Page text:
INDIANAPOLIS — If one of your kids applied to college, they likely got or will get a letter describing how much money their education will cost. That letter is called an award letter. It's split up into two main buckets: the cost of attendance and how much financial aid you're receiving.
Cecilia Clark with NerdWallet said if you see a grant or scholarship, that's free money.
"Work-study is money you don't have to pay back, but you do have to work in exchange for that money. If you see 'student loan' or 'loan' in any capacity, that is not free money," Clark said.
Clark added that schools may list federal loans under financial aid, so understand that money needs to be repaid.
Next, figure out your out-of-pocket costs.
"Take that cost of attendance that you'll see on there, that big number, and subtract every line item that is not a loan. That will let you know how much you have to pay back," Clark said.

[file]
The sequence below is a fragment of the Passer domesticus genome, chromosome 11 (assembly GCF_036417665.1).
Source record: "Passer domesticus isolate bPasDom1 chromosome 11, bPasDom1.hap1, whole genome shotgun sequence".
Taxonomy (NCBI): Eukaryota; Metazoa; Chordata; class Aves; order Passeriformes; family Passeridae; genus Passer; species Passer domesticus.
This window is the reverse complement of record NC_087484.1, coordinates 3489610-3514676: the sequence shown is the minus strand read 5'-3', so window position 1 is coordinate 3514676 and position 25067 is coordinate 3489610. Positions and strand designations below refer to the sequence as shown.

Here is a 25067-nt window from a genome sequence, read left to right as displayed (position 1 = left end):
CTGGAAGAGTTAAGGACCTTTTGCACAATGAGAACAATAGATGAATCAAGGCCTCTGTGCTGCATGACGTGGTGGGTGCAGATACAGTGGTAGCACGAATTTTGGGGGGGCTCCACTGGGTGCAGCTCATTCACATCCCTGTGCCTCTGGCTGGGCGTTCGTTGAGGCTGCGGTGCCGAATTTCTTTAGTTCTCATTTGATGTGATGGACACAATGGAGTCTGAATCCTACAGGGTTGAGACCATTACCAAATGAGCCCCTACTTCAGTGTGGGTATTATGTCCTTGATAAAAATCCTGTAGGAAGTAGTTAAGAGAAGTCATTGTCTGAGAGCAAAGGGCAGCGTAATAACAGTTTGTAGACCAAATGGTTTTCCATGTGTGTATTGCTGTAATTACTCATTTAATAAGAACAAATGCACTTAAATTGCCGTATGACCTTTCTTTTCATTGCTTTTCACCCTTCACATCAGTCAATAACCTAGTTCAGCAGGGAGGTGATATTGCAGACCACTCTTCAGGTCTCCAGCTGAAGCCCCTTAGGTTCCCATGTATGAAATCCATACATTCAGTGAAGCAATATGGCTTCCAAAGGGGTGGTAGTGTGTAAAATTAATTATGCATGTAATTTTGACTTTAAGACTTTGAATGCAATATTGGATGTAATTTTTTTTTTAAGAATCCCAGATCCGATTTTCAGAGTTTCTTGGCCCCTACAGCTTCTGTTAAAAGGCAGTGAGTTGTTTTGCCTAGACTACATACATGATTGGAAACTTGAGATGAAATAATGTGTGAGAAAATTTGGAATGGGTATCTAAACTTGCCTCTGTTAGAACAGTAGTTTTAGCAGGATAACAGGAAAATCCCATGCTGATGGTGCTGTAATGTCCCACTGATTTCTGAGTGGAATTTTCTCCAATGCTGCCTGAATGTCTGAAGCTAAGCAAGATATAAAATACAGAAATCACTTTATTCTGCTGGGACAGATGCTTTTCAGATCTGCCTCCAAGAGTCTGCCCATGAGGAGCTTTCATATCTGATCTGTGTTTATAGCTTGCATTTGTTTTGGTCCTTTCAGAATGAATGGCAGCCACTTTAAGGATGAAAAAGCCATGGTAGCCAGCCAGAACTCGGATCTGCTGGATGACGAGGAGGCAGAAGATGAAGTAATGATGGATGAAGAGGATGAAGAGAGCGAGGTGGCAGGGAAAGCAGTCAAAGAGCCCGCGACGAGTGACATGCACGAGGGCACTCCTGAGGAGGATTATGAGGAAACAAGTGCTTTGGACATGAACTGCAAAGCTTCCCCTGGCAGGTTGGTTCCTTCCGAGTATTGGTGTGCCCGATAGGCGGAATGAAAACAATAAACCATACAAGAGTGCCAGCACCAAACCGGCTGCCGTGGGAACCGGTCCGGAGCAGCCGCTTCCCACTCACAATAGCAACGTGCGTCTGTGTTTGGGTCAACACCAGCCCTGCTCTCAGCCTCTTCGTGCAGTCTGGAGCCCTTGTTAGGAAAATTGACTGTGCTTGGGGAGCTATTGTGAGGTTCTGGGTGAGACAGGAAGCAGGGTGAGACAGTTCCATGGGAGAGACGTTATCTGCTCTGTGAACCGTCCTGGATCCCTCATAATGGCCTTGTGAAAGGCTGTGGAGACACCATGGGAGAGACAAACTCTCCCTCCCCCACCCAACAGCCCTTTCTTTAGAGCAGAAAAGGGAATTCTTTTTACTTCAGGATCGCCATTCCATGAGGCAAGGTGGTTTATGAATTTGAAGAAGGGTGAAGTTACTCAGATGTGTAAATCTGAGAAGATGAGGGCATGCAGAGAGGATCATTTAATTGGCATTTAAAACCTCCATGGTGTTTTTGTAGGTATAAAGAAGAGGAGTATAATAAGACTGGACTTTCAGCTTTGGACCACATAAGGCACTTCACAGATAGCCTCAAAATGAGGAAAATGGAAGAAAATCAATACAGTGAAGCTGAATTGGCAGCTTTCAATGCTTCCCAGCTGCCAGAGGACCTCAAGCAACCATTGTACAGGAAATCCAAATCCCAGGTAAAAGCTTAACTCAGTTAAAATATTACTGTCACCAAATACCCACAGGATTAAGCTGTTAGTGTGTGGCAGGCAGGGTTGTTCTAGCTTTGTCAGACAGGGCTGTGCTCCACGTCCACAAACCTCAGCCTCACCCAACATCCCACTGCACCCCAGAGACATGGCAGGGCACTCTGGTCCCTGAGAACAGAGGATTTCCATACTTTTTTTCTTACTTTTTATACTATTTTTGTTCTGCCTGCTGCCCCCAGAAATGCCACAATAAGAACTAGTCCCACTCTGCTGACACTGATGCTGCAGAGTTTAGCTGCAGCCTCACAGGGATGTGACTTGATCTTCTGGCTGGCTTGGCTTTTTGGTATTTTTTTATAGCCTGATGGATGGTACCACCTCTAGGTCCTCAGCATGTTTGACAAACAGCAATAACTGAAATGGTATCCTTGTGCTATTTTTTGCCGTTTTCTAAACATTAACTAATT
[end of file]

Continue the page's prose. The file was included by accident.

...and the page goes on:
If there's an affordability gap, Clark suggests first borrowing federal loans.
"Federal loans have protections that private student loans don't have: They offer Income-Based Repayment, [and] you may have the possibility for Public Service Loan Forgiveness," she said.
Federal loans don't require a cosigner or credit.
If that's still not enough money, enter private loans.
"If you do feel that you have a strong enough credit score, go ahead and get pre-qualified. Many lenders will let you know your terms and your interest rate with a soft credit check," Clark said.
The better the signer's credit, the better the interest rate.
To make sure your student understands how much money is at stake, create a mock, post-graduation budget.
Let's say they expect to make $60,000 a year or $5,000 a month.
Subtract from that amount taxes, rent and utilities, a car payment and insurance, groceries, savings, dining out and the loan payment with interest.
"What seemed in the beginning like a reasonable amount to borrow for your education, in the end, can turn into a $700 a month payment or more," Clark said.